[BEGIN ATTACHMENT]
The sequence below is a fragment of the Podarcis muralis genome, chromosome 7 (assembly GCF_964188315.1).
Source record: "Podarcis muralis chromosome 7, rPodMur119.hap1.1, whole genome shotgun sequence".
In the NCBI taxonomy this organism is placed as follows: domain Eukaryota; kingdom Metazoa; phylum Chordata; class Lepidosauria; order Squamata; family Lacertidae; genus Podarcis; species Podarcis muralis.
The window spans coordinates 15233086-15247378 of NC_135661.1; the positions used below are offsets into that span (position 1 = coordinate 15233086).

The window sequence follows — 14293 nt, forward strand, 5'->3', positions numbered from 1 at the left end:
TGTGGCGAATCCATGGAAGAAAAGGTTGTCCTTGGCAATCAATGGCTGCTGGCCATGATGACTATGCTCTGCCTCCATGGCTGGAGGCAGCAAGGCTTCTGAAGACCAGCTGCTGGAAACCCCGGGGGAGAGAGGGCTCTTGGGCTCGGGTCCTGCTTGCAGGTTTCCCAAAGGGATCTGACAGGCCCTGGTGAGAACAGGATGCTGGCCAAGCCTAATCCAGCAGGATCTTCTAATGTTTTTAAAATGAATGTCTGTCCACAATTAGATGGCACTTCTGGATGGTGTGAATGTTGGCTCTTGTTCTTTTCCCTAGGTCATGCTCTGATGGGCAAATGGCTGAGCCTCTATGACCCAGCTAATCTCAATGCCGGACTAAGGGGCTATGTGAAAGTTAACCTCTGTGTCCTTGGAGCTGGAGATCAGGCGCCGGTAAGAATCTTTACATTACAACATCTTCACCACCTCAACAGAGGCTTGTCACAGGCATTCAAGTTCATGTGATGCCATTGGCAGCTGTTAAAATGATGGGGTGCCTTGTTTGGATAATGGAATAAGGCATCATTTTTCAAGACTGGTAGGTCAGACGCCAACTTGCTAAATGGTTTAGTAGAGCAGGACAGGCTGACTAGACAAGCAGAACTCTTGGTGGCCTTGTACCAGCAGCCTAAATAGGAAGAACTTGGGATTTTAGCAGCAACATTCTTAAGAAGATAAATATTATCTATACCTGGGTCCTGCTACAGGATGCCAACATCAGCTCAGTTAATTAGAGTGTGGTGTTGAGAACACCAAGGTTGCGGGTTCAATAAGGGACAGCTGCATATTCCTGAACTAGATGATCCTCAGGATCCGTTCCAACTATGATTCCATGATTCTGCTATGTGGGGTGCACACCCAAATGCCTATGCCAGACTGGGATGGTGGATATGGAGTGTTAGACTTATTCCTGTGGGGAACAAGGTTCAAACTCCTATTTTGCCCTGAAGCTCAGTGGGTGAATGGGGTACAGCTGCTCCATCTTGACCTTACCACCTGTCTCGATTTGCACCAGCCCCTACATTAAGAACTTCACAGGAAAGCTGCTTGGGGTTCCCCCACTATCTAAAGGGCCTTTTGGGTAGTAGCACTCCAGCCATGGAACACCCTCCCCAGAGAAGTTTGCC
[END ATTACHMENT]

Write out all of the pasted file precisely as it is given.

The sequence below is a fragment of the Podarcis muralis genome, chromosome 7 (assembly GCF_964188315.1).
Source record: "Podarcis muralis chromosome 7, rPodMur119.hap1.1, whole genome shotgun sequence".
In the NCBI taxonomy this organism is placed as follows: domain Eukaryota; kingdom Metazoa; phylum Chordata; class Lepidosauria; order Squamata; family Lacertidae; genus Podarcis; species Podarcis muralis.
The window spans coordinates 15233086-15247378 of NC_135661.1; the positions used below are offsets into that span (position 1 = coordinate 15233086).

The window sequence follows — 14293 nt, forward strand, 5'->3', positions numbered from 1 at the left end:
TGTGGCGAATCCATGGAAGAAAAGGTTGTCCTTGGCAATCAATGGCTGCTGGCCATGATGACTATGCTCTGCCTCCATGGCTGGAGGCAGCAAGGCTTCTGAAGACCAGCTGCTGGAAACCCCGGGGGAGAGAGGGCTCTTGGGCTCGGGTCCTGCTTGCAGGTTTCCCAAAGGGATCTGACAGGCCCTGGTGAGAACAGGATGCTGGCCAAGCCTAATCCAGCAGGATCTTCTAATGTTTTTAAAATGAATGTCTGTCCACAATTAGATGGCACTTCTGGATGGTGTGAATGTTGGCTCTTGTTCTTTTCCCTAGGTCATGCTCTGATGGGCAAATGGCTGAGCCTCTATGACCCAGCTAATCTCAATGCCGGACTAAGGGGCTATGTGAAAGTTAACCTCTGTGTCCTTGGAGCTGGAGATCAGGCGCCGGTAAGAATCTTTACATTACAACATCTTCACCACCTCAACAGAGGCTTGTCACAGGCATTCAAGTTCATGTGATGCCATTGGCAGCTGTTAAAATGATGGGGTGCCTTGTTTGGATAATGGAATAAGGCATCATTTTTCAAGACTGGTAGGTCAGACGCCAACTTGCTAAATGGTTTAGTAGAGCAGGACAGGCTGACTAGACAAGCAGAACTCTTGGTGGCCTTGTACCAGCAGCCTAAATAGGAAGAACTTGGGATTTTAGCAGCAACATTCTTAAGAAGATAAATATTATCTATACCTGGGTCCTGCTACAGGATGCCAACATCAGCTCAGTTAATTAGAGTGTGGTGTTGAGAACACCAAGGTTGCGGGTTCAATAAGGGACAGCTGCATATTCCTGAACTAGATGATCCTCAGGATCCGTTCCAACTATGATTCCATGATTCTGCTATGTGGGGTGCACACCCAAATGCCTATGCCAGACTGGGATGGTGGATATGGAGTGTTAGACTTATTCCTGTGGGGAACAAGGTTCAAACTCCTATTTTGCCCTGAAGCTCAGTGGGTGAATGGGGTACAGCTGCTCCATCTTGACCTTACCACCTGTCTCGATTTGCACCAGCCCCTACATTAAGAACTTCACAGGAAAGCTGCTTGGGGTTCCCCCACTATCTAAAGGGCCTTTTGGGTAGTAGCACTCCAGCCATGGAACACCCTCCCCAGAGAAGTTTGCC